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Eight Things You Need to Know About Phone-based GPS Navigation for Motorcycling

As smartphones evolve and get better, many riders are making the switch from traditional stand-alone GPS units to smartphone-based solutions. There are pros and cons to each, as well as a lot of questions about how phone-based navigation apps like Rever actually work. In this article, we’ve tried to weed out the most common questions and misconceptions to help you decide which solution is best for you.

1

Battery Life

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attery life is a major topic of discussion when it comes to phone-based navigation. The answer to “how long will my battery last?” is an important one, especially for those of us who ride in remote places for long hours. The answer is, it depends on how you are using the phone and your settings. we’ve found that if you’re just recording rides with your phone in your pocket, only taking it out occasionally to see where you are, it can go 10 or more hours on a single charge using Rever on an iPhone 7 Plus. But, there are several factors you need to consider.

  • Phone model. It sounds so obvious, but all phone batteries are not created equal. The latest iPhone 7 Plus has an incredible battery. Older ones don’t. This is the major factor in what you can expect from battery performance.
  • Display on/off. Keeping your screen on is one of the major power drains. If you need to have your screen on to constantly see your location on a map you can expect four to five hours of battery from an iPhone 7.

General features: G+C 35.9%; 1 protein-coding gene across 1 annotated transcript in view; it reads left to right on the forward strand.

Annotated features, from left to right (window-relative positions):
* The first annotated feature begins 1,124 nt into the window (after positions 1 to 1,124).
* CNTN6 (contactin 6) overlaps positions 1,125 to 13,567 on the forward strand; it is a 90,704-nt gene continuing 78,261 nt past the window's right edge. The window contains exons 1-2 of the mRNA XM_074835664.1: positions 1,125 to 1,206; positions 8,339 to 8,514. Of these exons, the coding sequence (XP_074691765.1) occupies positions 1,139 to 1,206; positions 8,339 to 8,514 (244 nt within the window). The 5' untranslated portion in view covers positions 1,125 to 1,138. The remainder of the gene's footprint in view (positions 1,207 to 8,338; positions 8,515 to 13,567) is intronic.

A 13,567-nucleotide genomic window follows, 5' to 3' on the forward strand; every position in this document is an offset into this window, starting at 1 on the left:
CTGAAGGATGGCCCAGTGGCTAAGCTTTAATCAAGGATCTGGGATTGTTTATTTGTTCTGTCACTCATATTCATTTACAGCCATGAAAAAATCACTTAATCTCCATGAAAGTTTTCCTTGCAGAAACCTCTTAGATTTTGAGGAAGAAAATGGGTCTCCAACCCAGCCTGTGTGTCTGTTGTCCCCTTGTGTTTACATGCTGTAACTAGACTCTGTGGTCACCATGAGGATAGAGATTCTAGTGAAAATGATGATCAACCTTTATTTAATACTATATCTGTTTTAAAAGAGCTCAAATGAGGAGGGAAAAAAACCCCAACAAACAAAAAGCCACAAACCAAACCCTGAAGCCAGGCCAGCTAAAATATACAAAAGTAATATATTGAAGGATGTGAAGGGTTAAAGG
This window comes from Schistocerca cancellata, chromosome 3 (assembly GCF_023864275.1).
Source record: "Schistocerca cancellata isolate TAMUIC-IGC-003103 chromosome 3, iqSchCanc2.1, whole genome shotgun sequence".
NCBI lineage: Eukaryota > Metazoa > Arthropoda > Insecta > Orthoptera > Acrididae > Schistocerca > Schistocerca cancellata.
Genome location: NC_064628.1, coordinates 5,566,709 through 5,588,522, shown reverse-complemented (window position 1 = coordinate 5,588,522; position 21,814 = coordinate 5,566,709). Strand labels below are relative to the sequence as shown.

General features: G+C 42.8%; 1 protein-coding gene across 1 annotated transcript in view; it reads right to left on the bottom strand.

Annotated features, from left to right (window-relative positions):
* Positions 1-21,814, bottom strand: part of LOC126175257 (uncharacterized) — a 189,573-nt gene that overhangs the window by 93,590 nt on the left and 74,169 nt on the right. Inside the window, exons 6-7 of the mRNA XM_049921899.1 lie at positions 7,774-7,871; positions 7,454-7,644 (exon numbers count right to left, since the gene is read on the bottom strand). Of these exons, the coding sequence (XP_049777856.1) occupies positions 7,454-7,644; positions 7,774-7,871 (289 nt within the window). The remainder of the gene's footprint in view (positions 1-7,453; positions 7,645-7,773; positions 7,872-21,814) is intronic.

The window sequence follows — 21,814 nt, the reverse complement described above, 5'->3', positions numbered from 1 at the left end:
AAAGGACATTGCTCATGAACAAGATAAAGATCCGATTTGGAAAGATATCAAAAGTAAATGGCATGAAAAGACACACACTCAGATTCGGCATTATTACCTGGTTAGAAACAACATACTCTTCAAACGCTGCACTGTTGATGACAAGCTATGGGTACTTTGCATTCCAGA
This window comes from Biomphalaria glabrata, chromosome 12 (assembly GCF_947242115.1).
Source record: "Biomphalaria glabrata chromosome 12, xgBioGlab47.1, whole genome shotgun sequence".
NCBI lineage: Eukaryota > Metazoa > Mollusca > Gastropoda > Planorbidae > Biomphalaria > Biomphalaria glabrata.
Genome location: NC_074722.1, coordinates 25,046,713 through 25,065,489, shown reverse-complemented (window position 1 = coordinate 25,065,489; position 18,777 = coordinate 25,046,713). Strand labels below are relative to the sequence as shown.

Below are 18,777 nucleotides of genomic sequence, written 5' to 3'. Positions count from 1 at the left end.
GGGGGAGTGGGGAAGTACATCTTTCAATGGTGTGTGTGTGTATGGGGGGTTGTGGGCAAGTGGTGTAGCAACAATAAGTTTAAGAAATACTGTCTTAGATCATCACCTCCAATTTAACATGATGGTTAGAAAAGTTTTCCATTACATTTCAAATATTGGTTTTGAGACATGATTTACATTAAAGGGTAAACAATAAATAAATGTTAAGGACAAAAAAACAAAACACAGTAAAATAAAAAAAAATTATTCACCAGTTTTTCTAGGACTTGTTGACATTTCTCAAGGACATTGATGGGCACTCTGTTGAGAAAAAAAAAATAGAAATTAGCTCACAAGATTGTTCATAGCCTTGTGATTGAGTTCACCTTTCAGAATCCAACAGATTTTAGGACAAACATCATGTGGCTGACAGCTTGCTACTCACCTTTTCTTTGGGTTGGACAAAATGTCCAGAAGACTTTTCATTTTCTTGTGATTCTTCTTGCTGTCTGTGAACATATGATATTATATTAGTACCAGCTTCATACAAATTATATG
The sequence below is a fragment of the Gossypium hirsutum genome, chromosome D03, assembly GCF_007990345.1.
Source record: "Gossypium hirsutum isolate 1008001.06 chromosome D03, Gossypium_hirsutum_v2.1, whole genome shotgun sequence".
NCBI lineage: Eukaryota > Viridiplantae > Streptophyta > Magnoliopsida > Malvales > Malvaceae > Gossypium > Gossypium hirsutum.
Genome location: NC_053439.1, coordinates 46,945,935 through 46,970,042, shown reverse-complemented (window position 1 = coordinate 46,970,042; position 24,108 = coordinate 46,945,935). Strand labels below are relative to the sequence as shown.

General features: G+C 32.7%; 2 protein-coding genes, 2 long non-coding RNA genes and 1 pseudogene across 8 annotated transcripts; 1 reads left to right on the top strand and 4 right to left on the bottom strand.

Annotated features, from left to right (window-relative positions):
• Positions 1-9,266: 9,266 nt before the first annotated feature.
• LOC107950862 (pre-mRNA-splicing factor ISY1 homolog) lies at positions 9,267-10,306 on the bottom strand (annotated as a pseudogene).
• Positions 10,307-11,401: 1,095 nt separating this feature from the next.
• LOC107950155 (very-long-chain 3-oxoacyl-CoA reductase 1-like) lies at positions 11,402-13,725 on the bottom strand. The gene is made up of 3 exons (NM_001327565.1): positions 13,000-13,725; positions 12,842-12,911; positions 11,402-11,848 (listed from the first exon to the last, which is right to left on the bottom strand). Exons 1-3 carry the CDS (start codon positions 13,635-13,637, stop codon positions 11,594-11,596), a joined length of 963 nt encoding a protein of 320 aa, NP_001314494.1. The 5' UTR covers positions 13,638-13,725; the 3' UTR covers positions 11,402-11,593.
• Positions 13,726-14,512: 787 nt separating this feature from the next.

• Background refreshing. Many apps and programs, like the email client on your phone have settings for how often it fetches information. Try optimizing these settings for better battery life.

Stand alone GPS units will definitely get better battery performance than a phone, but it’s not unlimited. You’ll need to charge, replace or hardwire your GPS device eventually. The same is true for your phone. Luckily it’s an easy task to make a direct connection to your bike. Most new bikes have a USB or cigarette-type charging port. If yours doesn’t you can purchase a kit for under $30.00 that you can wire directly to your battery. There are numerous options out there but we’ve used Powerlet and BikeMaster kits with no complaints.

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2

Mounting

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here is a lot of skepticism about mounting an expensive phone to your bike. After many years and literally hundreds of thousands of miles of testing, we can say with confidence that there are several great solutions for mounting your phone to your bike. At Butler Maps we spent countless hours in the saddle scouting roads with a phone app. We used the Ram X-Grip mounted with a Ram Ball to the handlebar and never once lost a phone. For off-road and adventure use we prefer the Mob Armor and Rokform mounts, both of which perform well even on whooped-out singletrack riding.

3

Waterproofness

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e’ve run an iPhone for the last five years and have found that with the phone mounted behind the windscreen on the bars, it takes a whole lot of rain to get any water on the phone. If it’s absolutely pouring out and you are in slow moving urban situations this may not be the case. However, there are plenty of affordable and rugged cases out there that will make your phone 100-percent waterproof. We’ve use the Lifeproof and Otterbox versions for the iPhone and would recommend both if you think you’re going to get wet.